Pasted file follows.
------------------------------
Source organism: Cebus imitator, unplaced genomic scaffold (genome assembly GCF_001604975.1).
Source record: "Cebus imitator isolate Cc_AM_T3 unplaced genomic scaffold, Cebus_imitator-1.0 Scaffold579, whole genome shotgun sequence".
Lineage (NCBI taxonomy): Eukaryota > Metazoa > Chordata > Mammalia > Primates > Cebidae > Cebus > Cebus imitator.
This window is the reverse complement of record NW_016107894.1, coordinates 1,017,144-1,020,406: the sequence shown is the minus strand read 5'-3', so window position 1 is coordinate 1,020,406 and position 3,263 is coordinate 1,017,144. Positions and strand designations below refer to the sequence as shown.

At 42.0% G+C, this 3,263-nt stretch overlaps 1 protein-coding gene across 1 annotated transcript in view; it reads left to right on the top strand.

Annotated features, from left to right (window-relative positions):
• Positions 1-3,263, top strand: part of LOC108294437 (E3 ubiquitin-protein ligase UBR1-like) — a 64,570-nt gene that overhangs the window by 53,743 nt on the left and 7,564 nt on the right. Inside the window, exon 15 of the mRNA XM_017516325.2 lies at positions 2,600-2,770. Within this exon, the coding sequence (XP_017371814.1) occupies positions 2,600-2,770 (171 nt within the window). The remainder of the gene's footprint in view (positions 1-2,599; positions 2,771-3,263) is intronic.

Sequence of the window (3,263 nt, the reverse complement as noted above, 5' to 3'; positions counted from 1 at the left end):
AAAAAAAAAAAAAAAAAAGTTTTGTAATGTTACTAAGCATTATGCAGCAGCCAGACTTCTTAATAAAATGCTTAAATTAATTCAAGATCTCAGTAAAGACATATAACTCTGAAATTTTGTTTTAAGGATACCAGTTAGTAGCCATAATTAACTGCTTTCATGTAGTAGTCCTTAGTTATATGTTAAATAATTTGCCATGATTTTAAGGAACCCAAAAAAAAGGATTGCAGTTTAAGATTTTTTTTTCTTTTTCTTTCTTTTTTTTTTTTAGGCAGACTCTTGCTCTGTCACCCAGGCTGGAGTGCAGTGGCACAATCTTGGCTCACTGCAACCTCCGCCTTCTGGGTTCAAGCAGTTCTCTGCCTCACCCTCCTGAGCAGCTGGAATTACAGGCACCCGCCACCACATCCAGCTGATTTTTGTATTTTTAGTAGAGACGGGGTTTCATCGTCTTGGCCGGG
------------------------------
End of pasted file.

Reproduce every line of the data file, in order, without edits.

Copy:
Source organism: Cebus imitator, unplaced genomic scaffold (genome assembly GCF_001604975.1).
Source record: "Cebus imitator isolate Cc_AM_T3 unplaced genomic scaffold, Cebus_imitator-1.0 Scaffold579, whole genome shotgun sequence".
Lineage (NCBI taxonomy): Eukaryota > Metazoa > Chordata > Mammalia > Primates > Cebidae > Cebus > Cebus imitator.
This window is the reverse complement of record NW_016107894.1, coordinates 1,017,144-1,020,406: the sequence shown is the minus strand read 5'-3', so window position 1 is coordinate 1,020,406 and position 3,263 is coordinate 1,017,144. Positions and strand designations below refer to the sequence as shown.

At 42.0% G+C, this 3,263-nt stretch overlaps 1 protein-coding gene across 1 annotated transcript in view; it reads left to right on the top strand.

Annotated features, from left to right (window-relative positions):
• Positions 1-3,263, top strand: part of LOC108294437 (E3 ubiquitin-protein ligase UBR1-like) — a 64,570-nt gene that overhangs the window by 53,743 nt on the left and 7,564 nt on the right. Inside the window, exon 15 of the mRNA XM_017516325.2 lies at positions 2,600-2,770. Within this exon, the coding sequence (XP_017371814.1) occupies positions 2,600-2,770 (171 nt within the window). The remainder of the gene's footprint in view (positions 1-2,599; positions 2,771-3,263) is intronic.

Sequence of the window (3,263 nt, the reverse complement as noted above, 5' to 3'; positions counted from 1 at the left end):
AAAAAAAAAAAAAAAAAAGTTTTGTAATGTTACTAAGCATTATGCAGCAGCCAGACTTCTTAATAAAATGCTTAAATTAATTCAAGATCTCAGTAAAGACATATAACTCTGAAATTTTGTTTTAAGGATACCAGTTAGTAGCCATAATTAACTGCTTTCATGTAGTAGTCCTTAGTTATATGTTAAATAATTTGCCATGATTTTAAGGAACCCAAAAAAAAGGATTGCAGTTTAAGATTTTTTTTTCTTTTTCTTTCTTTTTTTTTTTTAGGCAGACTCTTGCTCTGTCACCCAGGCTGGAGTGCAGTGGCACAATCTTGGCTCACTGCAACCTCCGCCTTCTGGGTTCAAGCAGTTCTCTGCCTCACCCTCCTGAGCAGCTGGAATTACAGGCACCCGCCACCACATCCAGCTGATTTTTGTATTTTTAGTAGAGACGGGGTTTCATCGTCTTGGCCGGG